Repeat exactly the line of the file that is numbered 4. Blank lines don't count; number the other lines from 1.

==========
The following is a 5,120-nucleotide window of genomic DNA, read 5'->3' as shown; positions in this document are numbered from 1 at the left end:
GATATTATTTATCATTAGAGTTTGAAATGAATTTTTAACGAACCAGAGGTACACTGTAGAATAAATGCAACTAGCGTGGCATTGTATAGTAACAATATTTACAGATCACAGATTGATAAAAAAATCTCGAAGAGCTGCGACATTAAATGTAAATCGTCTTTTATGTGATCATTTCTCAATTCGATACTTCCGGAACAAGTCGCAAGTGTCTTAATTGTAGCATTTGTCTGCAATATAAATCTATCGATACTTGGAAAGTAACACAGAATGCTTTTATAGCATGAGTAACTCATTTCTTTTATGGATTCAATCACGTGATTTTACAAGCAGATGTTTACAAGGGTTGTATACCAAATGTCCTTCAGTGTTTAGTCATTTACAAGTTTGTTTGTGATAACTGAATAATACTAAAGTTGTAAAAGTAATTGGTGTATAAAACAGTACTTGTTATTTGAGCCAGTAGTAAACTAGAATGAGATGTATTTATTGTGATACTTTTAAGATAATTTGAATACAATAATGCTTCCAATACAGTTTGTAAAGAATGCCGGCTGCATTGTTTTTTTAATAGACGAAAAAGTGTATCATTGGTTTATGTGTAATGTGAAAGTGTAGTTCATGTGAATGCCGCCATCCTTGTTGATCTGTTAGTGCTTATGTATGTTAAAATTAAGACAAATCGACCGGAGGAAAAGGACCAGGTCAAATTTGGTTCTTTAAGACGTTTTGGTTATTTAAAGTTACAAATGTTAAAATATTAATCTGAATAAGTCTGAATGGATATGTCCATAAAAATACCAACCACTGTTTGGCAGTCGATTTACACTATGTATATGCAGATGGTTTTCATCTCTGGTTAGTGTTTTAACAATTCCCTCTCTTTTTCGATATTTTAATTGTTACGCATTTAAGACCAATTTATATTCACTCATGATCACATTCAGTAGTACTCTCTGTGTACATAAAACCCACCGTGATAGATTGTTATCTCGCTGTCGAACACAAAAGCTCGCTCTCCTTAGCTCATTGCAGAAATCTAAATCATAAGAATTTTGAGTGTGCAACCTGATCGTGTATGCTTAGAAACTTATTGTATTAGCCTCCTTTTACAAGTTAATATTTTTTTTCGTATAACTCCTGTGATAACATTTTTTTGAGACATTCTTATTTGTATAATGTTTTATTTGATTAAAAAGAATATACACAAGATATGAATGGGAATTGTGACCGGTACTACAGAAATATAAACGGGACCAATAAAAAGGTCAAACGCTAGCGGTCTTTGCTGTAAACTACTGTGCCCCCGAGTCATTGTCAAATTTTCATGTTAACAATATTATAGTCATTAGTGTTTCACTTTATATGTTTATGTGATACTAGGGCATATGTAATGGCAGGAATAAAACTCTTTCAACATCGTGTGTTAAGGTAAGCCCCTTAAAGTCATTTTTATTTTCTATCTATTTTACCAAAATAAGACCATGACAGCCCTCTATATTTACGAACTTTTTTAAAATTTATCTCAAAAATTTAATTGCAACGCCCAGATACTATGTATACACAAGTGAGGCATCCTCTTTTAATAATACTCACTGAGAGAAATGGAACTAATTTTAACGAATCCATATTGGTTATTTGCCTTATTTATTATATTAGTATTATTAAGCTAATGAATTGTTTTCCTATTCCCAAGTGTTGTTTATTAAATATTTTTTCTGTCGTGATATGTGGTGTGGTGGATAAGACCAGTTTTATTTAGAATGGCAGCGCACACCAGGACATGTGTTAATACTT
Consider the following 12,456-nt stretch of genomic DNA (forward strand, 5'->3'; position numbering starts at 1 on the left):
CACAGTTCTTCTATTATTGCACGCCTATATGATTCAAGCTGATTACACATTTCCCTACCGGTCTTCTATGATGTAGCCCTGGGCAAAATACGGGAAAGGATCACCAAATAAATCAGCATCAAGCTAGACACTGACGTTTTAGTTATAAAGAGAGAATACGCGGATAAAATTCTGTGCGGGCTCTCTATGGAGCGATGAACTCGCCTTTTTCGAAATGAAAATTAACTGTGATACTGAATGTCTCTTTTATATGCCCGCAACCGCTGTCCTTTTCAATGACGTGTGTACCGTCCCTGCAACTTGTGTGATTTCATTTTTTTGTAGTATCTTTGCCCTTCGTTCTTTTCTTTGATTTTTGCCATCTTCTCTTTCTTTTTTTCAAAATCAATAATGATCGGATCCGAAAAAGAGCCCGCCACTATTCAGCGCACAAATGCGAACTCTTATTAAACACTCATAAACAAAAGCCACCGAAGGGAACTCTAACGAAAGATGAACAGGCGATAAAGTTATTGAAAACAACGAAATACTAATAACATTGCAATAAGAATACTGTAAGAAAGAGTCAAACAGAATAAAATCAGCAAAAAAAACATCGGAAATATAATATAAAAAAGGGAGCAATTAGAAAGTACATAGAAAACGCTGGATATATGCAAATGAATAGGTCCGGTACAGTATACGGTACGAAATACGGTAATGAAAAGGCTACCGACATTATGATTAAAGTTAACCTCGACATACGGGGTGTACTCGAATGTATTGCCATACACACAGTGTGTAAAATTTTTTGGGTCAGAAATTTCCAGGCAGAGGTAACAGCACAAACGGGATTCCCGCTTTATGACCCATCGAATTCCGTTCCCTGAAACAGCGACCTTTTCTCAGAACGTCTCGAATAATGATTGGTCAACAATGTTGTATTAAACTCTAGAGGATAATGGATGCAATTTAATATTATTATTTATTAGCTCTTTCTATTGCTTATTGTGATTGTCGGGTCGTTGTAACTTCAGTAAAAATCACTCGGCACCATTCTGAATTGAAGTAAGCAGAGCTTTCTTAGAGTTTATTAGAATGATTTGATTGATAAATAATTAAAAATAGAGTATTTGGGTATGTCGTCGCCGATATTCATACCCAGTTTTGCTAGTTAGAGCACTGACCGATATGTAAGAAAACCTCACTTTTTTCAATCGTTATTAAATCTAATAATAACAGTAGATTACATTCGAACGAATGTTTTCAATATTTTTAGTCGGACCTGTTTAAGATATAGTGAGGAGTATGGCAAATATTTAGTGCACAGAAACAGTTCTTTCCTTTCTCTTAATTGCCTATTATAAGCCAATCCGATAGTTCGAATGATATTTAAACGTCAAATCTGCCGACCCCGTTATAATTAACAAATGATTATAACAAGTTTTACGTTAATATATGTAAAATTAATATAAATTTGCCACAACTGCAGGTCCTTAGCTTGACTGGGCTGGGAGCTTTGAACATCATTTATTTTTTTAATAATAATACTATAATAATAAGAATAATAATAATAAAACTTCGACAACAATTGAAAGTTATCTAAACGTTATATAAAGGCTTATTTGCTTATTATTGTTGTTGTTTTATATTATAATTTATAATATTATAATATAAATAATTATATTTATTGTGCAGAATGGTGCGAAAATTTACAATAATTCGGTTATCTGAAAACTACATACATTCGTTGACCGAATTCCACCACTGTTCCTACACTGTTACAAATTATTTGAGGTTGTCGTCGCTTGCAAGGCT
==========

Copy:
CACAGTTCTTCTATTATTGCACGCCTATATGATTCAAGCTGATTACACATTTCCCTACCGGTCTTCTATGATGTAGCCCTGGGCAAAATACGGGAAAGGATCACCAAATAAATCAGCATCAAGCTAGACACTGACGTTTTAGTTATAAAGAGAGAATACGCGGATAAAATTCTGTGCGGGCTCTCTATGGAGCGATGAACTCGCCTTTTTCGAAATGAAAATTAACTGTGATACTGAATGTCTCTTTTATATGCCCGCAACCGCTGTCCTTTTCAATGACGTGTGTACCGTCCCTGCAACTTGTGTGATTTCATTTTTTTGTAGTATCTTTGCCCTTCGTTCTTTTCTTTGATTTTTGCCATCTTCTCTTTCTTTTTTTCAAAATCAATAATGATCGGATCCGAAAAAGAGCCCGCCACTATTCAGCGCACAAATGCGAACTCTTATTAAACACTCATAAACAAAAGCCACCGAAGGGAACTCTAACGAAAGATGAACAGGCGATAAAGTTATTGAAAACAACGAAATACTAATAACATTGCAATAAGAATACTGTAAGAAAGAGTCAAACAGAATAAAATCAGCAAAAAAAACATCGGAAATATAATATAAAAAAGGGAGCAATTAGAAAGTACATAGAAAACGCTGGATATATGCAAATGAATAGGTCCGGTACAGTATACGGTACGAAATACGGTAATGAAAAGGCTACCGACATTATGATTAAAGTTAACCTCGACATACGGGGTGTACTCGAATGTATTGCCATACACACAGTGTGTAAAATTTTTTGGGTCAGAAATTTCCAGGCAGAGGTAACAGCACAAACGGGATTCCCGCTTTATGACCCATCGAATTCCGTTCCCTGAAACAGCGACCTTTTCTCAGAACGTCTCGAATAATGATTGGTCAACAATGTTGTATTAAACTCTAGAGGATAATGGATGCAATTTAATATTATTATTTATTAGCTCTTTCTATTGCTTATTGTGATTGTCGGGTCGTTGTAACTTCAGTAAAAATCACTCGGCACCATTCTGAATTGAAGTAAGCAGAGCTTTCTTAGAGTTTATTAGAATGATTTGATTGATAAATAATTAAAAATAGAGTATTTGGGTATGTCGTCGCCGATATTCATACCCAGTTTTGCTAGTTAGAGCACTGACCGATATGTAAGAAAACCTCACTTTTTTCAATCGTTATTAAATCTAATAATAACAGTAGATTACATTCGAACGAATGTTTTCAATATTTTTAGTCGGACCTGTTTAAGATATAGTGAGGAGTATGGCAAATATTTAGTGCACAGAAACAGTTCTTTCCTTTCTCTTAATTGCCTATTATAAGCCAATCCGATAGTTCGAATGATATTTAAACGTCAAATCTGCCGACCCCGTTATAATTAACAAATGATTATAACAAGTTTTACGTTAATATATGTAAAATTAATATAAATTTGCCACAACTGCAGGTCCTTAGCTTGACTGGGCTGGGAGCTTTGAACATCATTTATTTTTTTAATAATAATACTATAATAATAAGAATAATAATAATAAAACTTCGACAACAATTGAAAGTTATCTAAACGTTATATAAAGGCTTATTTGCTTATTATTGTTGTTGTTTTATATTATAATTTATAATATTATAATATAAATAATTATATTTATTGTGCAGAATGGTGCGAAAATTTACAATAATTCGGTTATCTGAAAACTACATACATTCGTTGACCGAATTCCACCACTGTTCCTACACTGTTACAAATTATTTGAGGTTGTCGTCGCTTGCAAGGCT